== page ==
The sound is the original mono, and little needs be said that it’s a professional recording job, with the dialogue, music and sound effects well balanced and clear. A remix would certainly be inappropriate. There are thirty-six chapter stops, the usual six per episode, two of which being the credits sequences. There are three sets of subtitles: optional hard-of-hearing captions for the feature and the commentary, and Richard Molesworth’s by now customary informational subtitles. I don’t know why more DVDs don’t do this: if you want making-of information, you’re spared commentators’ waffle and faulty memories. My only criticism is that too often these subtitles present us with someone’s filmography. It might be a better idea to have biography pages as an extra instead.
The commentary features Michael Ferguson and companion actors Frazer Hines (Jamie) and Wendy Padbury (Zoe). Script editor Terrance Dicks joins them at an appropriate place: as he wrote the final versions of the last four episodes (Hayles was unavailable to complete his work, though still gets sole on-screen credit), he turns up at the beginning of Episode 3. The four clearly have a considerable rapport. As there was between Hines and Deborah Watling on the Tomb commentary, there’s quite a lot of banter between Hines and “Padders” here. Fortunately memories seem more or less intact even after more than three decades, and this is an engaging commentary, easily able to fill two and a half hours.
On to the second disc, the main extra is “Sssowing the Ssseedsss”, a twenty-five minute featurette about the Ice Warriors. Interviewed are Alan Bennion and Sonny Caldinez (both of whom played variations on their roles in later serials) and make-up artist Sylvia James). A particular bonus are some audio snippets and production photos of the late Bernard Bresslaw, who played the lead Ice Warrior in the earlier (1967) serial that introduced them. The remaining major extras are really more for the hardcore fan/connoisseur than for the casual viewer, as they aren’t actually relevant to The Seeds of Death. First up is “The Last Dalek”, a ten-minute 8mm film shot by Tony Cornell at Ealing studios during the filming of the climactic Dalek battle from Episode 7 of The Evil of the Daleks, an episode which no longer exists in the BBC archive. A snippet of this film (with the surviving soundtrack of the episode) appeared on the Tomb DVD. (It was more relevant there, as Tomb was the story that immediately followed it.) Here we get to see the whole thing, with a commentary by visual effects designers Michaeljohn Harris and Peter Day. The model-work is undeniably impressive, but this is really not much more than someone’s home movie, and the commentary is soporific.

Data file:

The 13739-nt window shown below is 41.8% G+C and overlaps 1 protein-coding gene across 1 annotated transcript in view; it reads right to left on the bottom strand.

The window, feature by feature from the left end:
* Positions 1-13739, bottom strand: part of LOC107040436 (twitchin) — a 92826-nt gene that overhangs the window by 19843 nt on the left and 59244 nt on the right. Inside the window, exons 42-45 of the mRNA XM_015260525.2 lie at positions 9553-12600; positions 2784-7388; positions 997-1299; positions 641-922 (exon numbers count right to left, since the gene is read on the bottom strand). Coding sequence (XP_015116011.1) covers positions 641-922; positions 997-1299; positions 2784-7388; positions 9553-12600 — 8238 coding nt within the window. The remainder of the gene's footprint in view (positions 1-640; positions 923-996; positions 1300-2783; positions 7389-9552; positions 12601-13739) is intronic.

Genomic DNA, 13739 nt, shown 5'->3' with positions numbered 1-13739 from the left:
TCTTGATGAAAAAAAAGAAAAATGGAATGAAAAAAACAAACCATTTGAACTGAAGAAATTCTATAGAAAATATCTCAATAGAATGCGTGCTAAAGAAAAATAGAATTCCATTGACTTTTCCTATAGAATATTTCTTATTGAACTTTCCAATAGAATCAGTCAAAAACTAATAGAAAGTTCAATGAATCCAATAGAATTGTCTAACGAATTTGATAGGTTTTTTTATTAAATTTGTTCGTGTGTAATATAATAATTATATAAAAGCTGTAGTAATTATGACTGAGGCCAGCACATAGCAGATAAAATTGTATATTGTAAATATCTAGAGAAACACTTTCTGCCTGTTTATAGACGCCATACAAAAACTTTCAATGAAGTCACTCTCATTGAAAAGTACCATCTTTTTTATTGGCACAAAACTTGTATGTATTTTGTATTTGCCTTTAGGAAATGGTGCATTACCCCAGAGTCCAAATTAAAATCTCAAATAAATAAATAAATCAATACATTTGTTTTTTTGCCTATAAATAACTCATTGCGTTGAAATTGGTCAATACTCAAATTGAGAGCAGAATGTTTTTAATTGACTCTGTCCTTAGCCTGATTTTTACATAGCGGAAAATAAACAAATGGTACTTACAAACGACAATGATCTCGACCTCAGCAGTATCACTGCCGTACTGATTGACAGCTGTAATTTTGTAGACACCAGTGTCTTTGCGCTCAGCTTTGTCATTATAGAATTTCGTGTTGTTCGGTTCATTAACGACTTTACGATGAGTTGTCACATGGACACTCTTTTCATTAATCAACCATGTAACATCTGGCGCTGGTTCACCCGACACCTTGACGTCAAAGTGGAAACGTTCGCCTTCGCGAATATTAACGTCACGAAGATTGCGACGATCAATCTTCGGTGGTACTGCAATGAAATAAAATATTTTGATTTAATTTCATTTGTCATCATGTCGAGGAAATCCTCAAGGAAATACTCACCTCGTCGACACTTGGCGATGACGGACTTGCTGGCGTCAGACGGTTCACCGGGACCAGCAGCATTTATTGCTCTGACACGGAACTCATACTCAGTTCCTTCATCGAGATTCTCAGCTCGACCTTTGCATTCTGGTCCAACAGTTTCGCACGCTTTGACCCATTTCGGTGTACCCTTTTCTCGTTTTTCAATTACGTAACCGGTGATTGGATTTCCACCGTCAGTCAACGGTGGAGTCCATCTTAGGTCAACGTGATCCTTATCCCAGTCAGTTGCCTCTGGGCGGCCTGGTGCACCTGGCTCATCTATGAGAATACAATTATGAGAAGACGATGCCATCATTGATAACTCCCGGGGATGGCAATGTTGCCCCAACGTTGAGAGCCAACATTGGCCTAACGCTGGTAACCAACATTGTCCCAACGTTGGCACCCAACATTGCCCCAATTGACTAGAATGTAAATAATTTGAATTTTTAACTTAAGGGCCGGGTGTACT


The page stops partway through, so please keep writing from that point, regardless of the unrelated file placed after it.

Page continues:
In 2002 Graham Howard, a New Zealander fan, discovered a reel of clips removed by the local censor in the 60s. This reel turned out to contain clips from missing episodes of The Web of Fear and The Wheel in Space. What this amounts to is a couple of minutes of solid action. The scenes of Yeti on the rampage from the former story certainly make you wish you could see the whole of it. There’s only one clip from The Wheel in Space but you can see how it might offend the censor, as it features a fight where one man’s face is banged against a wall. This extra is the reason for the package’s PG certificate: The Seeds of Death itself and all the other extras earn a U.
The second disc is rounded off by a photo gallery and the fifth of BBCi’s “Tardis-Cam” sequences. Unlike anything else on the disc, this is in anamorphic 16:9. It’s a demonstration of what Doctor Who might look like with modern CGI techniques: the result, showing the TARDIS in a snowy landscape, is pretty but pointless. Highlight this feature on the menu and then click your left button and you’ll bring up the one Easter Egg, a fifty-second clip of the commentary being recorded.
The Seeds of Death is a solid and at times quite tense story. It’s well served by a DVD that makes it look probably as good as it ever could, given the limitations of the source material. The extras are mostly well thought out. If they’re mostly for the connoisseur, then I suspect that’s the most likely audience for this DVD in the first place.